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24 October, 2011 - 07:17 By News Desk

Biotica breakthough in Hepatitis C virus

Biotica advance in HCV control

Biotica has identified a potential research breakthrough in the area of Hepatitis C virus (HCV) infection.

It It has backed its confidence with a patent application and believes it is operating in clear space to commercialise the findings. The company, based at Chesterford Research Park near Cambridge UK, discovers and develops polyketide therapeutics.

It has announced the publication of a peer-reviewed article in Medicinal Chemistry Communications and of a patent application describing  Sangamides, a new class of cyclophilin-inhibiting host-targeted antivirals for treatment of HCV.

Biotica says that sangamides offer the potential of treating Hepatitis C, without the use of interferon, as a key component of combination therapy. Sangamides are derivatives of Sanglifehrin A, a naturally-occurring polyketide, which bind and inhibit the activity of cyclophilins.

HCV recruits cyclophilins from its host cell at several stages in its replication cycle; hence cyclophilin inhibition prevents viral replication with a high barrier to selection of resistance, and is a viable, host-targeted, mechanism of action (MoA) to treat HCV infection.

The current standard of care treatment for HCV is the well-established combination therapy of interferon-alpha (a protein therapeutic immune stimulant) and ribavirin (a broad spectrum anti-viral).

This protocol has serious side effects and shortfalls in efficacy. SoC only achieves a sustained clearance and virological response (SVR) rate of 45 per cent in HCV genotype 1 (the predominant genotype of the virus in the United States).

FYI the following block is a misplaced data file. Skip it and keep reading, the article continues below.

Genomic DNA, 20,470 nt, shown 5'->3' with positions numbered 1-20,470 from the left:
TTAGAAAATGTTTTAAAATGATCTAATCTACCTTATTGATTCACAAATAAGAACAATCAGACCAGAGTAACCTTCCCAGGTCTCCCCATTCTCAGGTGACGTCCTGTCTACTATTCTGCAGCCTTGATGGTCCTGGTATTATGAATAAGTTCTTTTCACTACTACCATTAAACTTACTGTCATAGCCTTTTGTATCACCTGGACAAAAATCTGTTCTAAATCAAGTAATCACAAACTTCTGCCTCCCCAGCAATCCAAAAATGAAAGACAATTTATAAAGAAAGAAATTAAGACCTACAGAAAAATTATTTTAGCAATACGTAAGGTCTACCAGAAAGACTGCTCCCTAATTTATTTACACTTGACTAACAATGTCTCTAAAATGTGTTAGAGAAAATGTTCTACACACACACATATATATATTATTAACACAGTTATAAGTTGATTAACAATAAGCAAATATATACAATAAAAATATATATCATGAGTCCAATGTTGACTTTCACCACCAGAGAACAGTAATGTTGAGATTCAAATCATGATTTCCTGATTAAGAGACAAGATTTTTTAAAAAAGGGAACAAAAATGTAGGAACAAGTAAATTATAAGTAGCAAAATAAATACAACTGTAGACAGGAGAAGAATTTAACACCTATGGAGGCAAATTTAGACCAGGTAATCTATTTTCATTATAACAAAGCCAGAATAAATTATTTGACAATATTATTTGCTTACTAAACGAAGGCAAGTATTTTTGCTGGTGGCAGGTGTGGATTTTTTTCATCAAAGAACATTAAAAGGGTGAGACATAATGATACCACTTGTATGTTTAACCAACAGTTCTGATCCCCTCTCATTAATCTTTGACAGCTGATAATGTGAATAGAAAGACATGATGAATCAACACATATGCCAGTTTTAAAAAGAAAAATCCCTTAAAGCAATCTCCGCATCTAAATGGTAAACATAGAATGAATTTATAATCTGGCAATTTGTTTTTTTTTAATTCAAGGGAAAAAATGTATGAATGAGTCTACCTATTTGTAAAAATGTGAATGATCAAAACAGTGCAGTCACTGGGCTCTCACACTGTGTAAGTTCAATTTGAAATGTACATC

Also, the chronic side effects derived from the interferon-alpha dose (fatigue, influenza-like symptoms, etc.), present compliance issues for patients over the 48-week course.

Phillipe Gallay, Professor of Immunology at Scripps Research Institute and co-author of the peer review article, said: “Similar to the evolution of HIV treatment; it is clear that combination therapy will become the solution for the treatment of HCV. Biotica’s compounds have the desired characteristics to provide a key component of an interferon-alpha free combination treatment.”

Edward Hodgkin, CEO of Biotica added: “Recent years have seen growing interest in compounds with new mechanisms of action that may treat HCV as part of an interferon-free regime.

“The Sangamides provide a new class of chemistry for the relatively under-exploited mechanism of cyclophilin inhibition, with clear advantages over cyclosporine-based cyclophilin inhibitors. The published patent application indicates that we’re operating in clear commercial space, and we plan to announce our drug candidate in the near future.”

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